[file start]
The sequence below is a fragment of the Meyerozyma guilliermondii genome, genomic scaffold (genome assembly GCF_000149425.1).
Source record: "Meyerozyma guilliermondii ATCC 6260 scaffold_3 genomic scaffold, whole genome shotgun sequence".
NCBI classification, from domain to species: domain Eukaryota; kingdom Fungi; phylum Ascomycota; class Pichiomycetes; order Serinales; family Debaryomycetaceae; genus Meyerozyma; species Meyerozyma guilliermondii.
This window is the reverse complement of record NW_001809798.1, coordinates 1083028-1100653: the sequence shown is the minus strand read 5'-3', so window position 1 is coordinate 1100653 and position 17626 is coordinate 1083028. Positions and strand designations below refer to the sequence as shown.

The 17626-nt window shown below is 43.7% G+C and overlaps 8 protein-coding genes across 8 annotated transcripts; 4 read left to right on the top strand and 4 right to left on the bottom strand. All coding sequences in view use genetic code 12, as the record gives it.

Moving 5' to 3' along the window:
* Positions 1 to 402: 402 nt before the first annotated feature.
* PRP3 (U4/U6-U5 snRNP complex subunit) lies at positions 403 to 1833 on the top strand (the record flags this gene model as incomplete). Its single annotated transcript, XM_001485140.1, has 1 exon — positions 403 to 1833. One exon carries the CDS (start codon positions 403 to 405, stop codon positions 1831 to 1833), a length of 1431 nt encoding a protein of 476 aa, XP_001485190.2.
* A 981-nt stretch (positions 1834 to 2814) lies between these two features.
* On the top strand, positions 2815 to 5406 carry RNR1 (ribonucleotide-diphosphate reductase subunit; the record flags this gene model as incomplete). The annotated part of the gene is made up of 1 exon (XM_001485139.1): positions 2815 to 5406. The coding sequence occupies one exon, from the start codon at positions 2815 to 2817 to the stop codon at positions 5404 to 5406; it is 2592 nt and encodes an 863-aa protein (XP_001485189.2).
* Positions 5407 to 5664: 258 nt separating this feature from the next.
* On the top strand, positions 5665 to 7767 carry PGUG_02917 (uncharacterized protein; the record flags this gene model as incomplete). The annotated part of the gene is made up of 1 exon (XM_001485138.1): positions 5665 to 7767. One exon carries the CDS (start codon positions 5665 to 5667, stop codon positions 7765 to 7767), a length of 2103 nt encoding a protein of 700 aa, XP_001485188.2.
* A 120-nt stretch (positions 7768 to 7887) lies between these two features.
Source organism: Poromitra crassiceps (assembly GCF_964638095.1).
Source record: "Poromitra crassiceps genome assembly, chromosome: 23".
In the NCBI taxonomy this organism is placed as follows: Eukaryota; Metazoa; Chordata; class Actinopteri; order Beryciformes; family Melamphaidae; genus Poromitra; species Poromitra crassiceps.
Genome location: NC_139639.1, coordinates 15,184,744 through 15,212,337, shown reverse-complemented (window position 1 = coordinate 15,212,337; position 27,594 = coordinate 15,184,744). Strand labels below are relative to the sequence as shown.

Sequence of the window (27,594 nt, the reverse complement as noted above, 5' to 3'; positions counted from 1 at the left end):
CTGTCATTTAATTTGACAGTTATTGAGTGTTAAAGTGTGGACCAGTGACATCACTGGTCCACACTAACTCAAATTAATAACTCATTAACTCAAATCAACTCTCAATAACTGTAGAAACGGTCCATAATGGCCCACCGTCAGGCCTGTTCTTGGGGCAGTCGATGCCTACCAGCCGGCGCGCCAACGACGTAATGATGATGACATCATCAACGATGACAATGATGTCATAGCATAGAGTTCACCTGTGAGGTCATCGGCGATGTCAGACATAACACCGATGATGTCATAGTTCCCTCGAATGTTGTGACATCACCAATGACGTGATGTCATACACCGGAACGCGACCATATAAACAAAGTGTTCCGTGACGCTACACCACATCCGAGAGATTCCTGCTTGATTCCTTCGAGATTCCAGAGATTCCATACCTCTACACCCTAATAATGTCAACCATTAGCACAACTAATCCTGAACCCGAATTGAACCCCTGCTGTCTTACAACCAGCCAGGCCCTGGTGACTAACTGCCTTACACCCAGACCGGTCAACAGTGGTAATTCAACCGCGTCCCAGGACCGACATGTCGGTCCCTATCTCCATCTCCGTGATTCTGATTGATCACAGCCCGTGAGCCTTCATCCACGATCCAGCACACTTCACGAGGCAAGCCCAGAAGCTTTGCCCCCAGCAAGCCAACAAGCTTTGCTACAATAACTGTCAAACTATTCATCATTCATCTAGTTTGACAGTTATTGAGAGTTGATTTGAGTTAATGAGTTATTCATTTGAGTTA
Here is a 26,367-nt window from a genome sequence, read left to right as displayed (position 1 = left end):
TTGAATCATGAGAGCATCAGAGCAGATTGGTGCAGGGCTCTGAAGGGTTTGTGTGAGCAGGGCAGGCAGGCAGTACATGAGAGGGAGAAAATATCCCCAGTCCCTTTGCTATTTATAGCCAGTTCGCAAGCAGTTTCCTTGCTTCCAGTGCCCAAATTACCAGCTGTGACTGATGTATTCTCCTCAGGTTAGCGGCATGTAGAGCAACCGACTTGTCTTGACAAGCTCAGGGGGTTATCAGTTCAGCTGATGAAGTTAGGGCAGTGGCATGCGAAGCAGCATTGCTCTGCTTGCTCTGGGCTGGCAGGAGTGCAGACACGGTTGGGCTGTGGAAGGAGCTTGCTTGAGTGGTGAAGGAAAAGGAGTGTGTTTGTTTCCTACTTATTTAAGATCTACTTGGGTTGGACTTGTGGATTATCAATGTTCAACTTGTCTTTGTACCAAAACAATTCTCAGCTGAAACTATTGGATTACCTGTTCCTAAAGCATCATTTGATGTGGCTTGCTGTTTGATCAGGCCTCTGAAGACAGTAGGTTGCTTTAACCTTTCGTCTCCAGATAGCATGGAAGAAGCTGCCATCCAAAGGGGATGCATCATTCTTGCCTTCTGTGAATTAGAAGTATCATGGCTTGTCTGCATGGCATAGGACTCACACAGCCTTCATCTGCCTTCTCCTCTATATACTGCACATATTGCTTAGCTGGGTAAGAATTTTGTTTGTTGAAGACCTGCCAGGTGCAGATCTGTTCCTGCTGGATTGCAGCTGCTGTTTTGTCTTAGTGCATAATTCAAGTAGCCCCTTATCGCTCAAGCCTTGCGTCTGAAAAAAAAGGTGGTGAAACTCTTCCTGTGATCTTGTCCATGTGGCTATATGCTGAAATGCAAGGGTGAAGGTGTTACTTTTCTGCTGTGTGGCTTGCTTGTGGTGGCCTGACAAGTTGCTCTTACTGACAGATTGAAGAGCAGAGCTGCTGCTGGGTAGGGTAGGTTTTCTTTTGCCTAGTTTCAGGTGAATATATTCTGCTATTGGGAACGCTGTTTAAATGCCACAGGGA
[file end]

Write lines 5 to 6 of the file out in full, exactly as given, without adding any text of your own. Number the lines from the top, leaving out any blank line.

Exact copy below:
The 17626-nt window shown below is 43.7% G+C and overlaps 8 protein-coding genes across 8 annotated transcripts; 4 read left to right on the top strand and 4 right to left on the bottom strand. All coding sequences in view use genetic code 12, as the record gives it.

Moving 5' to 3' along the window: